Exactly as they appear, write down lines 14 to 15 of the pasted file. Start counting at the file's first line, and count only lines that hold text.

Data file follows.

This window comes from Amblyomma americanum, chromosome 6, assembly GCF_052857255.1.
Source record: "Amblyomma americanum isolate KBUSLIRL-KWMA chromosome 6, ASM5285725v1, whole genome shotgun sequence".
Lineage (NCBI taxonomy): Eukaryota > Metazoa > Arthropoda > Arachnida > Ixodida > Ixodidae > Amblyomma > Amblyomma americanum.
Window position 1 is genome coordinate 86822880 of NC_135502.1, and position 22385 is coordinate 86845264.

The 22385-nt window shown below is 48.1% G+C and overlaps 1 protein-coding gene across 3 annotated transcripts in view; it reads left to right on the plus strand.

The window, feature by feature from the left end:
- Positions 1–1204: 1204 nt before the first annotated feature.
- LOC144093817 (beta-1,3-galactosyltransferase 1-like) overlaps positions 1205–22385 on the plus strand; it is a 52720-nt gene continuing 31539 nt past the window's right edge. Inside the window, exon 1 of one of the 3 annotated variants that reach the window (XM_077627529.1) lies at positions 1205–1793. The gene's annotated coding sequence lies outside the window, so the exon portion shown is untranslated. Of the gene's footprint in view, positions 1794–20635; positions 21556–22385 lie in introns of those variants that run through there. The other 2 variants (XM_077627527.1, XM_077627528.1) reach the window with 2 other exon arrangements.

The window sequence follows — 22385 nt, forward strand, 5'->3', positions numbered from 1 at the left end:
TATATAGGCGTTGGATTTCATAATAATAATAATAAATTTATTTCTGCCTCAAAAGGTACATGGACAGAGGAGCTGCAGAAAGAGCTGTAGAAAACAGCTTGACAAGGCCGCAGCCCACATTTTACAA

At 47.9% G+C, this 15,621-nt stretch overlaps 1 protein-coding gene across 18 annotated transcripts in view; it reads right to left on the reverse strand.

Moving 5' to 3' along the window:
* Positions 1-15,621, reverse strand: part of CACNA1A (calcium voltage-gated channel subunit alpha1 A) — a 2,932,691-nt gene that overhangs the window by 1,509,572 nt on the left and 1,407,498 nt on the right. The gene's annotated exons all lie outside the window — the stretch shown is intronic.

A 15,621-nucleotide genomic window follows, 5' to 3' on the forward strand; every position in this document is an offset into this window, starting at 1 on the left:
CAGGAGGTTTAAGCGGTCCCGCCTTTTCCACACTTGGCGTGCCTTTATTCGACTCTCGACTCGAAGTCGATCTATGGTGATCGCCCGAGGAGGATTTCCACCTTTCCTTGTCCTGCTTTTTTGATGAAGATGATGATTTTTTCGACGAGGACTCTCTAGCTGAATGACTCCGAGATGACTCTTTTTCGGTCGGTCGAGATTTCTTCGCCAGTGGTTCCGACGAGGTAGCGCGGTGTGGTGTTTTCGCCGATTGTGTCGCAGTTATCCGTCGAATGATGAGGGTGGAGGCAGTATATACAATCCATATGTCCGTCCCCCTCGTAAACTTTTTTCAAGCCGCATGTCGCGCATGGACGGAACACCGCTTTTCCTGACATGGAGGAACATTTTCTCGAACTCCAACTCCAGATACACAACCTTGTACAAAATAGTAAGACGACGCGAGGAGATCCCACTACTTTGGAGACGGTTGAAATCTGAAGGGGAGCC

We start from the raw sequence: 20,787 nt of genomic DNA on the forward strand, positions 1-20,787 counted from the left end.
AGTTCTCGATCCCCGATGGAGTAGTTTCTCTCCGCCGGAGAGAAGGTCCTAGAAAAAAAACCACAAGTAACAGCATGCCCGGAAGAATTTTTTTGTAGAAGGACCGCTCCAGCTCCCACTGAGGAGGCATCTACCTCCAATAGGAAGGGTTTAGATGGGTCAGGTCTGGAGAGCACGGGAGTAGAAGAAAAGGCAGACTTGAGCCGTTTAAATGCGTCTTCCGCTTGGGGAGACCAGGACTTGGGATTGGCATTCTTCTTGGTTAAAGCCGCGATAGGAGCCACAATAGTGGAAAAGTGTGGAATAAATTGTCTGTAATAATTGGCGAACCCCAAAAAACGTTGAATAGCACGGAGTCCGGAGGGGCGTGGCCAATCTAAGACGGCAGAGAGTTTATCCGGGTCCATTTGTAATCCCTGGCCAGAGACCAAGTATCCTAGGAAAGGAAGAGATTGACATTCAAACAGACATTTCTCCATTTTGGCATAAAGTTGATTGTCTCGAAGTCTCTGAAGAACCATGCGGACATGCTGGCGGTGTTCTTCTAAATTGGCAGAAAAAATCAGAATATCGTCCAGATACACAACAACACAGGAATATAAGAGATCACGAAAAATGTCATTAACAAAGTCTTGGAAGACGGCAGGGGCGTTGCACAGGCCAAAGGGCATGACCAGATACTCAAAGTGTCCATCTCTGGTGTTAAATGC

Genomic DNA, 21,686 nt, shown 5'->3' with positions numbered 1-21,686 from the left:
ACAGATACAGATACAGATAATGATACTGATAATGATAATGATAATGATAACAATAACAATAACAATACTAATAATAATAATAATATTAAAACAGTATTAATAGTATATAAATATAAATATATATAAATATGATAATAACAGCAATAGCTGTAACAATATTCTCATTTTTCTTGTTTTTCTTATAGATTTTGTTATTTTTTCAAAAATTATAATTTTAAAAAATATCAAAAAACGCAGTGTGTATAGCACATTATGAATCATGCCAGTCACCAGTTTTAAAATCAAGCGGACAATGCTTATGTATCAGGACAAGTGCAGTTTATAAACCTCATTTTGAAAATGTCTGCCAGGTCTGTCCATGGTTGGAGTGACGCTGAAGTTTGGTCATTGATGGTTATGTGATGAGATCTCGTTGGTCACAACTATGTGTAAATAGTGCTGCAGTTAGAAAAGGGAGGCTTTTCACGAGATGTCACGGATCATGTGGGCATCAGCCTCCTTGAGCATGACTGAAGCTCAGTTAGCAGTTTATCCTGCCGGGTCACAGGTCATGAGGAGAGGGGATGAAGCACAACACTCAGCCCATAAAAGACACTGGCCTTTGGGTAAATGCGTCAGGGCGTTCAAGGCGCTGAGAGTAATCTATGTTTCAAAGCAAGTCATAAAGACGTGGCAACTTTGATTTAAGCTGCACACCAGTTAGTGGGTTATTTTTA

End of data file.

A 15,621-nucleotide genomic window follows, 5' to 3' on the forward strand; every position in this document is an offset into this window, starting at 1 on the left:
CAGGAGGTTTAAGCGGTCCCGCCTTTTCCACACTTGGCGTGCCTTTATTCGACTCTCGACTCGAAGTCGATCTATGGTGATCGCCCGAGGAGGATTTCCACCTTTCCTTGTCCTGCTTTTTTGATGAAGATGATGATTTTTTCGACGAGGACTCTCTAGCTGAATGACTCCGAGATGACTCTTTTTCGGTCGGTCGAGATTTCTTCGCCAGTGGTTCCGACGAGGTAGCGCGGTGTGGTGTTTTCGCCGATTGTGTCGCAGTTATCCGTCGAATGATGAGGGTGGAGGCAGTATATACAATCCATATGTCCGTCCCCCTCGTAAACTTTTTTCAAGCCGCATGTCGCGCATGGACGGAACACCGCTTTTCCTGACATGGAGGAACATTTTCTCGAACTCCAACTCCAGATACACAACCTTGTACAAAATAGTAAGACGACGCGAGGAGATCCCACTACTTTGGAGACGGTTGAAATCTGAAGGGGAGCC